Apple AirPort Time Capsule design flaw could lead to total data loss

Ewdison Then - Jul 8, 2021, 9:47pm CDT
Apple AirPort Time Capsule design flaw could lead to total data loss

The recent incident with Western Digital’s My Book Live NAS devices getting wiped remotely has emphasized the need for data backups, sometimes even redundant data backups. But what if the backup device itself is the one that gets irreparably broken? That is the potential nightmare that owners of Apple’s discontinued AirPort Time Capsule could face soon, no thanks to a design flaw in both the enclosure itself as well as the hard drive used inside it.

It’s probably not fair to put all the blame on Apple, but the company might have been aware of the design issues with the Seagate Grenada HDDs available at that time. The specific models in question are the ST3000DM001 and the ST2000DM001 2014-2018, and both use a parking ramp made of two different materials. These materials degrade over time at different rates, and, unfortunately, the AirPort Time Capsule’s design exacerbates that further.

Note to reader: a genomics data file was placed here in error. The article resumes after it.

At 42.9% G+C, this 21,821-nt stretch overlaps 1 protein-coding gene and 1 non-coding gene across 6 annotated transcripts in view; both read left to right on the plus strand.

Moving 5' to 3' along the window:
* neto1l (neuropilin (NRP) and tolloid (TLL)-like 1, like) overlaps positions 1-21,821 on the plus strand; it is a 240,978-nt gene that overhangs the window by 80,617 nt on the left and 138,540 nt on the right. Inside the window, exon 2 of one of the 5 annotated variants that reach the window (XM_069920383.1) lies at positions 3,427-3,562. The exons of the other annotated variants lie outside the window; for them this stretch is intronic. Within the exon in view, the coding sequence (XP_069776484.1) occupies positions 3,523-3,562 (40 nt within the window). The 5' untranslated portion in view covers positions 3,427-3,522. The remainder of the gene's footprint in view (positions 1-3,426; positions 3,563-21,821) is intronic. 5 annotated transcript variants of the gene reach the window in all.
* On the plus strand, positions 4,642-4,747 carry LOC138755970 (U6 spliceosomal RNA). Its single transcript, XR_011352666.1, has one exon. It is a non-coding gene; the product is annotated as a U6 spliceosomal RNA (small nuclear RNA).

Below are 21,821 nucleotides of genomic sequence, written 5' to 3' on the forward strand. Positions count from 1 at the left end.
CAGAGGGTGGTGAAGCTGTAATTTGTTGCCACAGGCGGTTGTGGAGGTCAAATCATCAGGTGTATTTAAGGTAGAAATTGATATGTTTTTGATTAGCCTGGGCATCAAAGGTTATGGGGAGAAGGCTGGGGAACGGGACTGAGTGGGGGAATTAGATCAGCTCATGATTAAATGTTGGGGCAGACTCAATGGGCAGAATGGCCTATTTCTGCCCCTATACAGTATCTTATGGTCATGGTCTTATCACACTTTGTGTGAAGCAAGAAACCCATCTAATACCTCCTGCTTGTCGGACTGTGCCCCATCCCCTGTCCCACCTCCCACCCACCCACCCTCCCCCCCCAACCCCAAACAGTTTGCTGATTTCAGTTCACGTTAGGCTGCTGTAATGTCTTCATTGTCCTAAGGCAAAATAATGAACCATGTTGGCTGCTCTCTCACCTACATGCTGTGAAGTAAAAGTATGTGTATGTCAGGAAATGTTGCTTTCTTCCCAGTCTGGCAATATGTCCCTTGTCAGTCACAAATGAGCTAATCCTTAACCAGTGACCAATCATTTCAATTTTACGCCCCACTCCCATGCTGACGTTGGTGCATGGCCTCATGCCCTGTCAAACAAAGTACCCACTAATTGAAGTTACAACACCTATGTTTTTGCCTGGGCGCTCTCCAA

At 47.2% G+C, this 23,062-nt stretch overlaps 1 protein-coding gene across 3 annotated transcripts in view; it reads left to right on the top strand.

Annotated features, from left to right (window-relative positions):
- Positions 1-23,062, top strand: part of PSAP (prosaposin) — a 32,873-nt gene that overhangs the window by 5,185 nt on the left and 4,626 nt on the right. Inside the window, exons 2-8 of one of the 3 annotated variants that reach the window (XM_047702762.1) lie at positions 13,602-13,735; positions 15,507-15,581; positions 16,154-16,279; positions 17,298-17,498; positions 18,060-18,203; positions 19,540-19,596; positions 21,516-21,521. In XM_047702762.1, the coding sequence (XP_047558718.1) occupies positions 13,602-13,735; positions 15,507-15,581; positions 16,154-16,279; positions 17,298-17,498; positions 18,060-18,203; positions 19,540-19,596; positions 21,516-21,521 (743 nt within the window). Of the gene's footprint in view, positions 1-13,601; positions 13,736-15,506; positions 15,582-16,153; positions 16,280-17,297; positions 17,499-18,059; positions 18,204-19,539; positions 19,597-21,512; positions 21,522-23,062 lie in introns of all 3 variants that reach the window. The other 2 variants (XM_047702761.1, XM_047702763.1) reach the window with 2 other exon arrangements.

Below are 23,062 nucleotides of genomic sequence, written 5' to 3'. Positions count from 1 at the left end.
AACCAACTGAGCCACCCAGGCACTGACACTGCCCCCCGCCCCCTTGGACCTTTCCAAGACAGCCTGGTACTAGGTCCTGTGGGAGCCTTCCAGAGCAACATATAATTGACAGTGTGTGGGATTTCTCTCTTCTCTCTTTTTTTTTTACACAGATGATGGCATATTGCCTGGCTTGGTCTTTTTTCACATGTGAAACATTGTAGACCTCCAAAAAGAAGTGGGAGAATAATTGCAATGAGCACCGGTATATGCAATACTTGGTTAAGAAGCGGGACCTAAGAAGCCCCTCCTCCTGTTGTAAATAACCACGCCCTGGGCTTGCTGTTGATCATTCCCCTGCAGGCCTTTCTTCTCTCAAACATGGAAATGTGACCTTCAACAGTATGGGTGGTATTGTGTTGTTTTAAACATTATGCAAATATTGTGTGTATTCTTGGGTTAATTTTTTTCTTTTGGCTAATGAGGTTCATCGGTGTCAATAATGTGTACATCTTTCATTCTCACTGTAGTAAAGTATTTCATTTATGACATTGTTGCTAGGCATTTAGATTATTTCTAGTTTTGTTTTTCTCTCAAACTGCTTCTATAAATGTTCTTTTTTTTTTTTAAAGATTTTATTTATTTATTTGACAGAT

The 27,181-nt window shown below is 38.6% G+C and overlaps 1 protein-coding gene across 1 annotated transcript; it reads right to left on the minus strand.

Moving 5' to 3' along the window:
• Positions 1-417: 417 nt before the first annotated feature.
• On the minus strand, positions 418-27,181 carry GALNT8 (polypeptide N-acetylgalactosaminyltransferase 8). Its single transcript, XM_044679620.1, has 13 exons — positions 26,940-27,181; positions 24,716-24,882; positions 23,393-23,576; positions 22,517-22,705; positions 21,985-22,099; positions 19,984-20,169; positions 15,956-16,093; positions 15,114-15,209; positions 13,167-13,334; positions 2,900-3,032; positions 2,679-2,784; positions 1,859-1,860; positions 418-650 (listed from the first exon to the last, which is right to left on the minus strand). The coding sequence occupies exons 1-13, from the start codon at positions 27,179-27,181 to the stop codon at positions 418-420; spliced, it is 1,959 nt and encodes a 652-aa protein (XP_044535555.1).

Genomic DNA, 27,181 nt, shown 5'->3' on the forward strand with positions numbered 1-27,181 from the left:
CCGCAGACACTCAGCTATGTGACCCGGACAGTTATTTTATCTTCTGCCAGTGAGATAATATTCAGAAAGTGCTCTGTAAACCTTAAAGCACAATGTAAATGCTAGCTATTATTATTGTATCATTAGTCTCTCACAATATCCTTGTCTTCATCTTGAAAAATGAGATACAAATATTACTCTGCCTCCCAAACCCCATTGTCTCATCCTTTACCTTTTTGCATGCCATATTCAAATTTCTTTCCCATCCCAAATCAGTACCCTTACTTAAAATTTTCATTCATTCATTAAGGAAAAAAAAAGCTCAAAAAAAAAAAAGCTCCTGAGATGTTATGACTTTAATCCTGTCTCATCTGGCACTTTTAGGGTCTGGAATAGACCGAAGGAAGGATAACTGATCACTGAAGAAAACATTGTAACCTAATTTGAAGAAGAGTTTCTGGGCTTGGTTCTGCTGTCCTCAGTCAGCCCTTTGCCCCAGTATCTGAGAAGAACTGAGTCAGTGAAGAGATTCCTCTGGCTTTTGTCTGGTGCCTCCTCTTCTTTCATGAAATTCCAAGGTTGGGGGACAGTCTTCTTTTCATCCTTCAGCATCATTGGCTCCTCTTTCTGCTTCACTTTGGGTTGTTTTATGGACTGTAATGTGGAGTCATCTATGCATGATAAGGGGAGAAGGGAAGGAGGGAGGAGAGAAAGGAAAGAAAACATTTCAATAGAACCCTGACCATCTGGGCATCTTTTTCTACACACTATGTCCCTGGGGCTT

According to the German data recovery company Datenrettung, the poorly-ventilated Time Capsule causes the parking ramp’s material to degrade faster than normal. Without any fans to help keep things cool, the ramps that hold the read/write heads when not in use eventually break from wear and tear. Since the Time Machine backup device had been discontinued in 2018, there are no official repairs available for it anymore. No recalls were ever made for the Seagate hard drives or the AirPort Time Capsule.

It probably wouldn’t be as bad if it were only the parking ramps that broke. Unfortunately, this causes the read/write heads themselves to be deformed, which, in turn, causes damage to the discs themselves. The next time the Time Capsule is turned on, the deformed heads scratch the discs, destroying the data stored there.

Unfortunately, there is no easy data recovery available once that happens, and the data is lost forever. Datenrettung technicians suggest backing up the data stored on those capsules now and switching to a different backup solution before the inevitable happens.


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